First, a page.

“Wanna buy a reef? Wanna buy a reef, mister?” I heard that voice again. It was him! I knew it was him coming to avenge his death!
I stood frozen for a moment, but then that’s when the pounding started on the side of the house. First it was in the back, then the front, then it was coming from all four sides at once! The pounding was deafening!
“Wanna buy a reef, mister?” the voice said once again. It was hoarser than when I heard it that day in the parking lot. It sounded like the voice of the undead. It was the undead coming to get his pound of flesh. My flesh.
I made for the basement stairs and shut the door behind me, bounding down the steps two and three at a time. I ran to the corner where I had been hiding and knew my time was short. All I could do was wait and write in the notebook what happened to this point, so someone could find it later after I was gone. I knew the evil was coming for me and wouldn’t leave until I was ripped to pieces. The infernal pounding went on for hours it seemed, but time was no longer a concept I could fathom. Then I heard a slithering noise that started out quiet but then got louder and louder. It sounded like it was coming from the stairs, but I couldn’t see in the darkness as the batteries started to go out in my flashlight. Then I felt something cold grab my leg, then my left arm, and then something started to wrap around my neck. I began to scream but no sound would come out. Suddenly I was being pulled in multiple directions and in a haze of madness everything suddenly went black.
One Year Later
If you’re reading this, then my job is done. I was hoping that someone would find it after I was gone. My name is Zev Brooks, and I was the police officer first to respond to the incident on Walnut Street last year on Christmas day. We got a call from a concerned neighbor who said there was something going on at the house next door and asked if we could send someone to check it out. I was a rookie and got stuck working Christmas day along with a few other guys. I was driving my squad car near the scene and responded to dispatch to let them know I would go have a look.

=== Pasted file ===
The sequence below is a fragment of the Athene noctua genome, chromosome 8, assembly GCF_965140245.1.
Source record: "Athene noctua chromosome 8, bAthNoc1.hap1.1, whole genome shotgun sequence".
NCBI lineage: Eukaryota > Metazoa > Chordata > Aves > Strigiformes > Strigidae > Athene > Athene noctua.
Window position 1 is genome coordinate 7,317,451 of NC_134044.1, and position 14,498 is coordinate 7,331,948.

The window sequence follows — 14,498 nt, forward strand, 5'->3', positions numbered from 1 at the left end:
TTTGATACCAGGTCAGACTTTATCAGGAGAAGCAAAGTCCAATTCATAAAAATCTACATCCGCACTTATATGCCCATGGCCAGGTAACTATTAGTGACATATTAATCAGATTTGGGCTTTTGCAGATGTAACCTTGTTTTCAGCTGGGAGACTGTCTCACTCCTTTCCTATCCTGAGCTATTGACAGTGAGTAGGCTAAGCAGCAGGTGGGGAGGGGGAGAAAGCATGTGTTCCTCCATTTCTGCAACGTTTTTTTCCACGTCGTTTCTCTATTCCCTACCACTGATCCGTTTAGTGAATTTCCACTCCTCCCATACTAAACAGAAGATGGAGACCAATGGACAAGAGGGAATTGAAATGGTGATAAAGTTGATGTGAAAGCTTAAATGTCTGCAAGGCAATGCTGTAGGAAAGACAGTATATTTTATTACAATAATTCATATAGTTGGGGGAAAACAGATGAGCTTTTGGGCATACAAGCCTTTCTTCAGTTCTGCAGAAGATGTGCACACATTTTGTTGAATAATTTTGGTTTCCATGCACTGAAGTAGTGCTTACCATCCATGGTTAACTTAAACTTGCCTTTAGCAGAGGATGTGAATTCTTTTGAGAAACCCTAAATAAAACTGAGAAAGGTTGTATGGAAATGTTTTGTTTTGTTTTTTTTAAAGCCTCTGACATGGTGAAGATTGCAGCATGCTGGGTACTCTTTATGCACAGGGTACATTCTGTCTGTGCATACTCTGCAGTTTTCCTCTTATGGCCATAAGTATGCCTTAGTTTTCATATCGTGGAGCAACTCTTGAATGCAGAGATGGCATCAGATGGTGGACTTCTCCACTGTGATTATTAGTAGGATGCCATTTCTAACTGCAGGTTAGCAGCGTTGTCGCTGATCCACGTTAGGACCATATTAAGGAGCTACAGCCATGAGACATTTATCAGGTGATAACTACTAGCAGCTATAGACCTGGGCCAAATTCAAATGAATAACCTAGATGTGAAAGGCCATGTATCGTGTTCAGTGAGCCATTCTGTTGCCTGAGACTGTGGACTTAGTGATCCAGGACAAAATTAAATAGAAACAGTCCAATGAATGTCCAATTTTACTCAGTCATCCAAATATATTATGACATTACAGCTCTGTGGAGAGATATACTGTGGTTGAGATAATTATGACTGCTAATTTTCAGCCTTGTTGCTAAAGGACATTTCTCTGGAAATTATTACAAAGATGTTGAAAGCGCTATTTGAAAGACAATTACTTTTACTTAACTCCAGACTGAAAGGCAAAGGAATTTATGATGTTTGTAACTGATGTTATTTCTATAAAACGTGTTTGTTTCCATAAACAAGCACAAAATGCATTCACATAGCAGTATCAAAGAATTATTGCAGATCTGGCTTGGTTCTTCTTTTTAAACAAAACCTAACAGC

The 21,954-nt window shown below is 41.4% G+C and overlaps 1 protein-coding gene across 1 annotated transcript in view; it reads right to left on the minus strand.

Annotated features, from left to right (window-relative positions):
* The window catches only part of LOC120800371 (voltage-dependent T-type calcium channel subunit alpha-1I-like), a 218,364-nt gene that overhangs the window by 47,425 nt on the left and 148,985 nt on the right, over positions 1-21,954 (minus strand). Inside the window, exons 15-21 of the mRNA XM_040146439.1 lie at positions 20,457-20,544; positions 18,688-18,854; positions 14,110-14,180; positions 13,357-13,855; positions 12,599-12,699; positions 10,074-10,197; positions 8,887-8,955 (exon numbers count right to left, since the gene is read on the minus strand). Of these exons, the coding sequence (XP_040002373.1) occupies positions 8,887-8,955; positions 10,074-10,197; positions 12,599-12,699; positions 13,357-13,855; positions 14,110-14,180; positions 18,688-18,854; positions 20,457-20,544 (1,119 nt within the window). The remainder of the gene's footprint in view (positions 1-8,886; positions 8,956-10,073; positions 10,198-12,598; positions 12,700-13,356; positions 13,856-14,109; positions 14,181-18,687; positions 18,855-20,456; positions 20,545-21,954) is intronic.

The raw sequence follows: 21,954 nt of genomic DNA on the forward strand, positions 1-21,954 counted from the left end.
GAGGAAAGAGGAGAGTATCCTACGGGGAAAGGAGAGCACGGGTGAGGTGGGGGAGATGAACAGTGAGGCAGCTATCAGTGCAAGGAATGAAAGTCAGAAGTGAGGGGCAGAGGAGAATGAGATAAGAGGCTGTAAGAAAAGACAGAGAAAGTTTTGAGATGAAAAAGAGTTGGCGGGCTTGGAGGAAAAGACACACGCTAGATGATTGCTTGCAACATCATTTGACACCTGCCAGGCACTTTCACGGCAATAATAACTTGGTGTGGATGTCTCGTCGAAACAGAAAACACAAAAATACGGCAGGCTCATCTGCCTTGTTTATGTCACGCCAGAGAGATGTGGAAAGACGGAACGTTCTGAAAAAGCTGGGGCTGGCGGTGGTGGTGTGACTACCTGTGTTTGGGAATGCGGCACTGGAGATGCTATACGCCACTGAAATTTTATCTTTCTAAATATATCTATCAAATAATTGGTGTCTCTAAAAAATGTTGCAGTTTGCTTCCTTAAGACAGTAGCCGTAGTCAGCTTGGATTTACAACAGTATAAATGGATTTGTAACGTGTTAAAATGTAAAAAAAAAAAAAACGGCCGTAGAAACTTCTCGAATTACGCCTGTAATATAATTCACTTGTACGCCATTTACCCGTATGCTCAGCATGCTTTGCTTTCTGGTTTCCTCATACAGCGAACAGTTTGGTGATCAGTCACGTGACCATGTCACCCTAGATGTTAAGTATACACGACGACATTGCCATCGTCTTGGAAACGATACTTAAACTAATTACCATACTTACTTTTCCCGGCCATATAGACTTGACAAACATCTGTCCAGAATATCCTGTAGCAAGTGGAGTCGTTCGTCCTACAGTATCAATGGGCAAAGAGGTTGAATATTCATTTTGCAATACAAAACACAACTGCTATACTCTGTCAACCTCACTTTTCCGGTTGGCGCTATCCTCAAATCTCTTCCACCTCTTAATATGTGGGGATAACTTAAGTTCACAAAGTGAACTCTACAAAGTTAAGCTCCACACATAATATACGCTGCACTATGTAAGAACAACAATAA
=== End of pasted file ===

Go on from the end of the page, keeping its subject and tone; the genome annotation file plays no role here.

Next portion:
What I saw when I arrived was not what I expected. Usually those calls lead to nothing much. Maybe a teenage vandal breaking into a house when a family is on vacation. Or possibly a family of raccoons in the garage. But that’s not what I saw. The neighbor who made the call came over and explained he had been seeing the owner of the home acting very strange for about a week and that he was doing all sorts of crazy things like lighting his front door on fire and boarding up the windows. Then he claimed to have seen him running around the house early in the morning. He said it was scaring his grandchildren who were watching from inside the house after opening gifts. I thanked him but told him to go back in the house for his safety.
I went to the front door and it was unlocked. There was a strange looking black wreath on the door. I thought it was odd, but I’ve seen a lot stranger during my year in the police department. As I opened the door there was a bundle of black branches going through the door and across the floor that I had to step over. I’d never seen anything like it. I called out for the owner; his name was Randy. I got no reply. I followed the branches as they made their way down the hallway and to the basement stairs.
The door of the basement was torn in half, as the maze of branches made their way through it and down the stairs. I called out once again for Randy and got no response. As I made my way gingerly down the stairs, careful not to trip over the branches that nearly covered them, I took out my flashlight in the dark basement. What I saw still gives me nightmares today.